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A year ago I wrote a column based on Steven Pinker's book "Enlightenment Now: The case for reason, science, humanism, and progress." It's an eye-opening analysis of modern times. The book paints an optimistic picture of human development stemming from the 18th century Age of Enlightenment's emphasis on advancement based on evidence and reason as determined by free individuals.

Enlightenment values have led to vast improvements. Life expectancy, health, safety, democracy, civil rights, knowledge, economic equality, life quality and happiness have surged. Americans, facing a daily diet of government malfeasance and endless foreign wars, might find this good news surprising, but Pinker convincingly documents it.

Not all is well, however. Pinker notes two dark clouds: global warming and nuclear war. Although humanistic evidence-based action can resolve both, we have so far failed to act and it's getting late in the day.

We have procrastinated for decades on both fronts. The 1990 United Nations report on global warming described this threat quite accurately. People such as leading geoscientist James Hanson, author of the classic 2009 book Storms of My Grandchildren, called during the 1980s for serious action to phase out fossil fuels. The vast majority of knowledgeable scientists agreed. Enlightenment values should have dictated a rapid conversion to energy efficiency, renewables and nuclear power, but instead anti-intellectualism and profits prevailed.

The predictions about global warming are unfortunately coming true in spades. Temperatures have increased by nearly 1 degree Celsius. The 2015 Paris Climate Agreement specified a maximum of 2 degrees and hopefully only 1.5 degrees, but it's now clear that 1.5 is impossible and 2 degrees nearly so. Three degrees is still realistic, but it will require an unprecedented degree of rational action. Three degrees implies several feet of sea-level rise by 2100 due to melting polar ice caps, and considerably more if the West Antarctic Ice Sheet collapses or catastrophic methane releases occur in the north. In the longer term, ice will continue melting and sea levels will rise more than 100 feet unless we find a feasible way to remove carbon from the atmosphere -- a very expensive proposition.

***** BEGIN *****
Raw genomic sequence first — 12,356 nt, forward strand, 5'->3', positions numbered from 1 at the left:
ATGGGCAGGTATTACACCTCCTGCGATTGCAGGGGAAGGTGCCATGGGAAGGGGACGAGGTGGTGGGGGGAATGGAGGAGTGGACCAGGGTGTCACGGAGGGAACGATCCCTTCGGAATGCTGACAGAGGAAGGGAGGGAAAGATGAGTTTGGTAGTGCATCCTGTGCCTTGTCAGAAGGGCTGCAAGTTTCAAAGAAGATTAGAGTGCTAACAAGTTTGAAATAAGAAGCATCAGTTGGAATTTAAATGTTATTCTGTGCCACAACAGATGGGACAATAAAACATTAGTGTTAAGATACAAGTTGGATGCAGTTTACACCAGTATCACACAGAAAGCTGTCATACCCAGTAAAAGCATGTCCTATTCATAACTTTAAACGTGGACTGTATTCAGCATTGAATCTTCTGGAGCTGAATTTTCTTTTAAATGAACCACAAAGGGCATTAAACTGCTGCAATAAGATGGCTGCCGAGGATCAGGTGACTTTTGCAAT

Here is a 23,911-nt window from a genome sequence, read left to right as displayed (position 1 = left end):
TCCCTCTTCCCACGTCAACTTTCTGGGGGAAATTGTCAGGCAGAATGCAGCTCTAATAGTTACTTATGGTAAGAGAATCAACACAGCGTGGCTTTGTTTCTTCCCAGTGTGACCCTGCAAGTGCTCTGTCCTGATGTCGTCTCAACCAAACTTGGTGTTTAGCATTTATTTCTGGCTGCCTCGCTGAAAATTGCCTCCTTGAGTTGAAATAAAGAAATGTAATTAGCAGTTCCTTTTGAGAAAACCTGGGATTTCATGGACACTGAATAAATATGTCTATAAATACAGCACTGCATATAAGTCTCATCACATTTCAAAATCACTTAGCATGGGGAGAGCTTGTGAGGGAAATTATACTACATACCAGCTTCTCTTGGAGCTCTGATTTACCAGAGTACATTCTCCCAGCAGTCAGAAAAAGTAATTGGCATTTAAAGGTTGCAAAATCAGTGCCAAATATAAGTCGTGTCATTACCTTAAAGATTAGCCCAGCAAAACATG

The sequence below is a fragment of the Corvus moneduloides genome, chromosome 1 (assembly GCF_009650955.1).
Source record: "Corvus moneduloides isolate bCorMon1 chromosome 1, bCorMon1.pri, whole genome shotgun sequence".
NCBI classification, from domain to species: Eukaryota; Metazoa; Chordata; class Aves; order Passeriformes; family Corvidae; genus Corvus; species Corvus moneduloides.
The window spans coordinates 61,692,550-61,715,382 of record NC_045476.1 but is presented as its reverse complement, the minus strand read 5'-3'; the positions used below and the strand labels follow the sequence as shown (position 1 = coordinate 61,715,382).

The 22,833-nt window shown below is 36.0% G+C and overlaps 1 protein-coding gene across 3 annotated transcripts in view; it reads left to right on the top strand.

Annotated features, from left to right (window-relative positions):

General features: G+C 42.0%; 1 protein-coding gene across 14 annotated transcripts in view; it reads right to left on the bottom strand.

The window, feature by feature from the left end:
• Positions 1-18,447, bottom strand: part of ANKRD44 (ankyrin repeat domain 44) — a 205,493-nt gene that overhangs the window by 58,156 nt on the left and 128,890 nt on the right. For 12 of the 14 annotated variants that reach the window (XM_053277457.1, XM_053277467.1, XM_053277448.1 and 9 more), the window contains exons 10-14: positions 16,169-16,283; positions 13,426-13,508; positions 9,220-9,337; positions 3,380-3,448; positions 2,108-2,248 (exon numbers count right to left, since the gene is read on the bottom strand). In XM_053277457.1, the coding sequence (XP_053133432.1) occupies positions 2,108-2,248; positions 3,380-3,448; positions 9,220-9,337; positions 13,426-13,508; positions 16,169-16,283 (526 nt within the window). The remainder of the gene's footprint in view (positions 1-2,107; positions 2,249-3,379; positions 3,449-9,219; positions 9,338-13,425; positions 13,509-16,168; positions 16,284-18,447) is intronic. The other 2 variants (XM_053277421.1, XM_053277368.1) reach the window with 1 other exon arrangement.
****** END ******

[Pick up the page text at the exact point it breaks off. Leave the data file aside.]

We've been sitting on our hands. The most effective single action would be a meaningful carbon tax, preferably as a fossil fuel fee that is fully refunded to all Americans to compensate for rising energy prices.

In May 2018 our country withdrew from the Iran nuclear deal. It was the most foolhardy U.S. foreign policy move since the Iraq invasion, and considerably more dangerous than that mistake. Iran's nuclear ambitions had been curbed. Now Iran is increasing uranium enrichment and moving "ahead" in other ways to pressure the world to end the crushing sanctions, while we foolishly increase our sanctions. The dangers include military moves by Israel, USA, Iran and Saudi Arabia, possibly including an attack on Iran's heavily fortified Fordow uranium enrichment facility. Such an attack would necessarily use powerful weapons, perhaps nuclear weapons.

The world must rid itself of nuclear weapons, but instead these monsters proliferate. North Korea is the ninth nuclear power. We need to recognize this unfortunate fact rather than trying to force North Korea to disarm. North Korea fears it will suffer the "regime-change" fate suffered by Vietnam, Iraq, Libya and Syria, and wants nuclear weapons as deterrence.

The world won't be safe until these ghastly weapons have been removed entirely and ironclad safeguards put in place. The United States could lead in this effort, but instead we clamor for military power. We should instead work with the Russians to reduce the massive overkill capacity of the superpowers' nuclear arsenals.

We humans are not saints but neither are we sinners. We have come far, separating from our ape cousins 6 million years ago, walking on two legs 5 million years ago, evolving through several species leading to Homo sapiens 200,000 years ago, inventing agriculture 12,000 years ago, founding the first cities 9,000 years ago, inventing freedom and democracy 2,500 years ago, pulling out of medieval superstition and oppression 500 years ago, and acting on enlightenment values 300 years ago.

Although we now reach for the stars, our feet remain mired in war, mutual distrust, narrow commercialism and thoughtless environmental destruction. We are better than this list would suggest! Billions have lived lives filled with happiness, meaning and self-realization, and we have the brains and the heart to bring this well-being to all humans in the near future and to many more billions throughout future centuries.

Life is good. Let's not blow it now.

Commentary on 12/17/2019

Print Headline: The fate of the Earth

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